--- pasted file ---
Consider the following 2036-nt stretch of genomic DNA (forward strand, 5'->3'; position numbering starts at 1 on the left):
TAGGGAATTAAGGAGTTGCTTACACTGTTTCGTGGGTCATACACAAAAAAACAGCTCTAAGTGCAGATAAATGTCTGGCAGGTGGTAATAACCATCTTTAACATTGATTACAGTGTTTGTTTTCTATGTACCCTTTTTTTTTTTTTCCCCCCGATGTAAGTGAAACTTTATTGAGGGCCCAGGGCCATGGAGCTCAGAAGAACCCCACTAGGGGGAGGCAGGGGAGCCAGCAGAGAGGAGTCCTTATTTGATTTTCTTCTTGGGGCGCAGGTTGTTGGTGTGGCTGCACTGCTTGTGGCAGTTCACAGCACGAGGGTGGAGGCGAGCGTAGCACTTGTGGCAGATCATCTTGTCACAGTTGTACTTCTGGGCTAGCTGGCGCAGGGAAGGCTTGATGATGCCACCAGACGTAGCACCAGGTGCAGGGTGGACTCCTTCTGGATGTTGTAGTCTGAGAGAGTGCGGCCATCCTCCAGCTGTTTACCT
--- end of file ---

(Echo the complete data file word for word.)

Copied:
Consider the following 2036-nt stretch of genomic DNA (forward strand, 5'->3'; position numbering starts at 1 on the left):
TAGGGAATTAAGGAGTTGCTTACACTGTTTCGTGGGTCATACACAAAAAAACAGCTCTAAGTGCAGATAAATGTCTGGCAGGTGGTAATAACCATCTTTAACATTGATTACAGTGTTTGTTTTCTATGTACCCTTTTTTTTTTTTTCCCCCCGATGTAAGTGAAACTTTATTGAGGGCCCAGGGCCATGGAGCTCAGAAGAACCCCACTAGGGGGAGGCAGGGGAGCCAGCAGAGAGGAGTCCTTATTTGATTTTCTTCTTGGGGCGCAGGTTGTTGGTGTGGCTGCACTGCTTGTGGCAGTTCACAGCACGAGGGTGGAGGCGAGCGTAGCACTTGTGGCAGATCATCTTGTCACAGTTGTACTTCTGGGCTAGCTGGCGCAGGGAAGGCTTGATGATGCCACCAGACGTAGCACCAGGTGCAGGGTGGACTCCTTCTGGATGTTGTAGTCTGAGAGAGTGCGGCCATCCTCCAGCTGTTTACCT